Friday, February 01, 2008

January Reads

Oh, I have read TWELVE books in January! Go me! What have YOU read lately?

The Martyr's Song
by Ted Dekker 01/01/08
Good - Inspirational
A small group of bitter soldiers stumbles upon a peaceful Bosnian village at the end of WW2 and the villagers are put to the ultimate test.
I've been reading every Dekker book I can find! This one is part of a loose series and it is the one that is the basis for all the others.

ttyl by Lauren Myracle 01/02/08
Good - Young Adult
Told completely in instant messages, 3 teen girls explore the world of 10th grade and friendship.
Saw this book at the library book sale and it intrigued me, since I have been instant messaging friends for years now. I found it really amazing how one could "get" the personalities just from the instant messages! I really enjoyed this book. (By the way, it took place in Atlanta.)

Eclipse by Stephenie Meyer 01/07/08
Good - Young Adult
Bella is in danger and Jacob and Edward must team up to protect her, but who will she choose?
This is the third book in the Twilight series. I'D PICK JACOB. ;-)

T is for Trespass by Sue Grafton 01/11/08
Good - Suspense
Kinsey's neighbor Gus is the victim of a sociopathic private nurse.
Better than the "S" book, I think.

ttfn by Lauren Myracle 01/14/08
Good - Young Adult
Again told completely in IM, this novel follows the junior year of Angela, Zoe, and Maddie.
This is the sequel to ttyl. Angela, Zoe, and Maddie have a wild junior year. I really wouldn't recommend this to teens, although I found it an eye-opening insight into what teens are thinking and doing. I do realize it was written by an adult though. There is a third book I have not read yet.

Candy Cane Murder by Joanne Fluke 01/19/08
Fair - Mystery
Hannah must find the killer of the stingy department store owner who was playing Santa Claus on the night of his death; there were 3 novellas by different authors in this book but I only read the Fluke novella.
Although I enjoy Hannah and her mystery-solving, I just find this series a bit bland lately.

Dear Genius: The Letters of Ursula Nordstrom by Ursula Nordstrom 01/20/08
Good - Non-fiction
Ursula Nordstrom is regarded as the single most creative force for innovation in children's book publishing in the US during the 20th century. She worked with authors and illustrators like Margaret Wise Brown, Maurice Sendak, Louise Fitzhugh, Shel Silverstein, E.B.White, H.A. And Margret Rey and many many more.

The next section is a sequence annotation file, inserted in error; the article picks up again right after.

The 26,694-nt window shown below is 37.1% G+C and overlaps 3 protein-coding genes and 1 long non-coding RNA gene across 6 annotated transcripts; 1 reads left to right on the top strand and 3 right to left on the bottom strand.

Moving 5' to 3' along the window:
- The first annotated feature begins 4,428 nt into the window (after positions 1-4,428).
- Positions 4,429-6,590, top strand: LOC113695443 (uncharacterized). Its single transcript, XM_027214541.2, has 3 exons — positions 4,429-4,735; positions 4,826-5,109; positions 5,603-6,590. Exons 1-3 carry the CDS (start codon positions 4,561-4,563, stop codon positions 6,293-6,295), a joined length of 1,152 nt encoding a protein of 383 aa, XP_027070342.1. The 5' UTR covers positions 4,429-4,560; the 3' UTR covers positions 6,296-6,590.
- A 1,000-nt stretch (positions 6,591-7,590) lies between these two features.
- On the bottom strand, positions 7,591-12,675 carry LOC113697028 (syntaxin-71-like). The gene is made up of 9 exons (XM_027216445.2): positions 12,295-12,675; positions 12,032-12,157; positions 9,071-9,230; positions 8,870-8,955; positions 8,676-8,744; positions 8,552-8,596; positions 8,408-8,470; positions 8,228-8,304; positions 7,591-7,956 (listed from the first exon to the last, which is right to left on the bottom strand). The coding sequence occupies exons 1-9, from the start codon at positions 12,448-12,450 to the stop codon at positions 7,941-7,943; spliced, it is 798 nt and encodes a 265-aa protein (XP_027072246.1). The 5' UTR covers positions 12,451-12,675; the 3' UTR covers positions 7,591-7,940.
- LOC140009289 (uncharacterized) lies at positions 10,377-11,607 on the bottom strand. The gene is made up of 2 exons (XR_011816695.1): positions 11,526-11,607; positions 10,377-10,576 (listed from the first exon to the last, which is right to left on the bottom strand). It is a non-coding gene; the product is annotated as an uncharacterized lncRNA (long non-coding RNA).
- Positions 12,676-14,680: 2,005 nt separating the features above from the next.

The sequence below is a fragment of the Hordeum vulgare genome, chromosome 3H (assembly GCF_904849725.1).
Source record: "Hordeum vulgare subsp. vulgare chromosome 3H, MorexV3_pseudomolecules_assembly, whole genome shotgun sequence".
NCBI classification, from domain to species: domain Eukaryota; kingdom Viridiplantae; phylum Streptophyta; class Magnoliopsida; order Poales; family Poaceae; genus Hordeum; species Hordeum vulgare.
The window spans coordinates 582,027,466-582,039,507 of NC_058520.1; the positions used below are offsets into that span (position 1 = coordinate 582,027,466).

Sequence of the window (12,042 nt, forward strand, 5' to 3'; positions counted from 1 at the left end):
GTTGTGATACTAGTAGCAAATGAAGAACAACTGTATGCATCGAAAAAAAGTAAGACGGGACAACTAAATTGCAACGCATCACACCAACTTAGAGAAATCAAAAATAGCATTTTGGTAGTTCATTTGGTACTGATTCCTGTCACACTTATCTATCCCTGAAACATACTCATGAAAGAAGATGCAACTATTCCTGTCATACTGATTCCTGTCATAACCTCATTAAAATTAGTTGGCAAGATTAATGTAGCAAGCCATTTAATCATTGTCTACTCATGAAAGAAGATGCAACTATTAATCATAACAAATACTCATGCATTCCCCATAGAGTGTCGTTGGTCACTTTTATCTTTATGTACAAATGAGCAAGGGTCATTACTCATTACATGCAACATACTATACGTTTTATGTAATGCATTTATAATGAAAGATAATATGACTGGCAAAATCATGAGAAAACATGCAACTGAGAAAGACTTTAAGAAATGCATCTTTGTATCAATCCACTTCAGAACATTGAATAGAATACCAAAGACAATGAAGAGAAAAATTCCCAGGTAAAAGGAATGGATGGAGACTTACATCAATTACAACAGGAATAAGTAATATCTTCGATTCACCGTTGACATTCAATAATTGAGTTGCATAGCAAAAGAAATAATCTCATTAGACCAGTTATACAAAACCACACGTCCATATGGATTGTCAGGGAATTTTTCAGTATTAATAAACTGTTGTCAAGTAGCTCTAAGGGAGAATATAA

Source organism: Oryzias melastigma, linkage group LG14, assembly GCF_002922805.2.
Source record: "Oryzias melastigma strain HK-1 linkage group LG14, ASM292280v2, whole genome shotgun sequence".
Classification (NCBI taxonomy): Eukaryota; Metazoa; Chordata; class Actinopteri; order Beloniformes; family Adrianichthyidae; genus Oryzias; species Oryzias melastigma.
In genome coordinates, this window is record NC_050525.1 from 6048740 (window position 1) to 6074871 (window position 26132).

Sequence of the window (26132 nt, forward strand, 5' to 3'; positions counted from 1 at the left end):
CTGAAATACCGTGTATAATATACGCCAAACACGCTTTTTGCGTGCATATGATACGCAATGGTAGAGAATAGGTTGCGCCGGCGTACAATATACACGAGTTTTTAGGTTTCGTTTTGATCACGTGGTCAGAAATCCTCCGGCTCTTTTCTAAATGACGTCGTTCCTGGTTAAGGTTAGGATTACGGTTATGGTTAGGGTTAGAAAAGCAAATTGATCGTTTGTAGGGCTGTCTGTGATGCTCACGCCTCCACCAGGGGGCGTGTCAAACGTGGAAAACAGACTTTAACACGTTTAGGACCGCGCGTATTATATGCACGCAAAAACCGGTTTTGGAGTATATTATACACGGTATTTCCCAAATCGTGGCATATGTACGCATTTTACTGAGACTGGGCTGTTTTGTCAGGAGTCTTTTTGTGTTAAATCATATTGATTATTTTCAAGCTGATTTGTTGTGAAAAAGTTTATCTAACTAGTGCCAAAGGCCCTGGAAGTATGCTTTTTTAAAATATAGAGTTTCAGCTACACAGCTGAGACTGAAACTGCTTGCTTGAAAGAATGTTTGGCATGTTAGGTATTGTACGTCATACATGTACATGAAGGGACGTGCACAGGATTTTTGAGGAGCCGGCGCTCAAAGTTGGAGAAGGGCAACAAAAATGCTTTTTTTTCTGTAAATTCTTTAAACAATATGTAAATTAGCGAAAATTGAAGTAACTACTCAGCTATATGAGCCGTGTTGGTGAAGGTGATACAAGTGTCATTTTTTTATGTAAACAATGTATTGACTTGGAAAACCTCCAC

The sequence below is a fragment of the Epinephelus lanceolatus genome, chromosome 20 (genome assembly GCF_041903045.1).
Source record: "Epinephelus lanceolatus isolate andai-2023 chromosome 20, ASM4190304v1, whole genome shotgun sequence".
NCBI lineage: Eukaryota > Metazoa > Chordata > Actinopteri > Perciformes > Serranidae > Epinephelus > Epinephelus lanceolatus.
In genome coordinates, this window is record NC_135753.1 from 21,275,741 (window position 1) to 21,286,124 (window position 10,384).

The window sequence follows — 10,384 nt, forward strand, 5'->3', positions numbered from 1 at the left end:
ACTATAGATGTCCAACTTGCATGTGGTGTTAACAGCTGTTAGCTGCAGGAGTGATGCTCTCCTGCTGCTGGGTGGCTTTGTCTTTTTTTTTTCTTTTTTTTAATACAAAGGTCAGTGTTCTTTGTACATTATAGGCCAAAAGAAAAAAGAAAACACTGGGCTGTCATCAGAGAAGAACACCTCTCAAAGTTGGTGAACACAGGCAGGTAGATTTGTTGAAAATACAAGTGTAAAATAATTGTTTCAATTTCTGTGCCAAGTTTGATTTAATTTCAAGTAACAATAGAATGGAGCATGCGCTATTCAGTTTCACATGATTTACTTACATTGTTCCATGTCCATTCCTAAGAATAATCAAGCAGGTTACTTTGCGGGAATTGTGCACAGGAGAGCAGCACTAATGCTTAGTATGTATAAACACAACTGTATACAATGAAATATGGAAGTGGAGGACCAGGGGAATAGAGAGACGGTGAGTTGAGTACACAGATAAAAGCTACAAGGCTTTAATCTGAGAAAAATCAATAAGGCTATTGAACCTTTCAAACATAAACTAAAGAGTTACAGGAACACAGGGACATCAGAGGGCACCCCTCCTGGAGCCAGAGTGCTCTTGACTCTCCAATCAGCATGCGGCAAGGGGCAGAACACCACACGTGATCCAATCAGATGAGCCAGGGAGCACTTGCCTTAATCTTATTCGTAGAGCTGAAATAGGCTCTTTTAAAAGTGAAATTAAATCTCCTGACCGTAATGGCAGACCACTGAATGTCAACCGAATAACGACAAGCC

This was a very long book and most of it was fascinating! Nordstrom wrote one children's novel - The Secret Language, which was one of my favorites growing up. Emily is reading it now, so I googled to find out if she had written any others and found out she was a prominent children's book editor! Check out the list of some of her writers and illustrators! If you are interested at all in children's literature, I highly recommend this book! (Oh, by the way, she HAD written only one other novel - a sequel to The Secret Language. However, she burned it and it was never published!)

Plum Lucky by Janet Evanovich 01/20/08
Good - Mystery
Diesel turns up around St. Patrick's Day and Grandma Mazur finds a bag of money that was already stolen by a little guy who thinks he is a leprechaun.
This was quick and funny! Whets my appetite for FOURTEEN!

The Secret Between Us by Barbara Delinsky 01/24/08
Good - Fiction
A man is hit by a car – who is driving, the mother or her teenage daughter?
Interesting premise, but very preachy toward the end.

Lies Homeschooling Moms Believe by Todd Wilson 01/24/08
Good - Non-fiction
A homeschooling dad of 8 wrote this book to help homeschooling moms realize the lies they believe about themselves and how to combat them.
Short book, quick read, but thought-provoking. I am leading a moms study at co-op based on this book.

The Memory Keeper's Daughter by Kim Edwards 01/29/08
Fair - Fiction
A doctor delivers his own twins during a blizzard and gives up his daughter because she has Down's Syndrome, but tells his wife the baby is dead.
This book tried very hard to be sophisticated, but missed out. By the end I was very bored and could have cared less about any of the characters.

Drums of Autumn by Diana Gabaldon 01/31/08
Excellent - Historical Fiction
RE-READ Claire and Jamie settle on a mountain and their daughter Brianna finds love - 4th in the Outlander series; I listened to the audiobook.
Oooh, listening to Davina Porter read Gabaldon is one of the things I enjoy the most in life! This took a LONG time to listen to. It was 39 compact discs, if you can imagine! I listened on the way to work and back home so it took a couple months. But she does the accents! And she is so expressive! And Gabaldon's writing is just so darn INTERESTING! She does tend to wax rhapsodical about scenery though - leaves, for example, can be described in detail. This I can skip when reading the book, but it makes me roll my eyes at times when listening. But these eye-rolling times are few and far between, and mostly just when I am wondering what in the world ever happened in that cliffhanger the last chapter ended with! Just one note, Gabaldon is R-rated reading. So, although I do recommend it, it isn't for those who prefer squeaky clean fiction.

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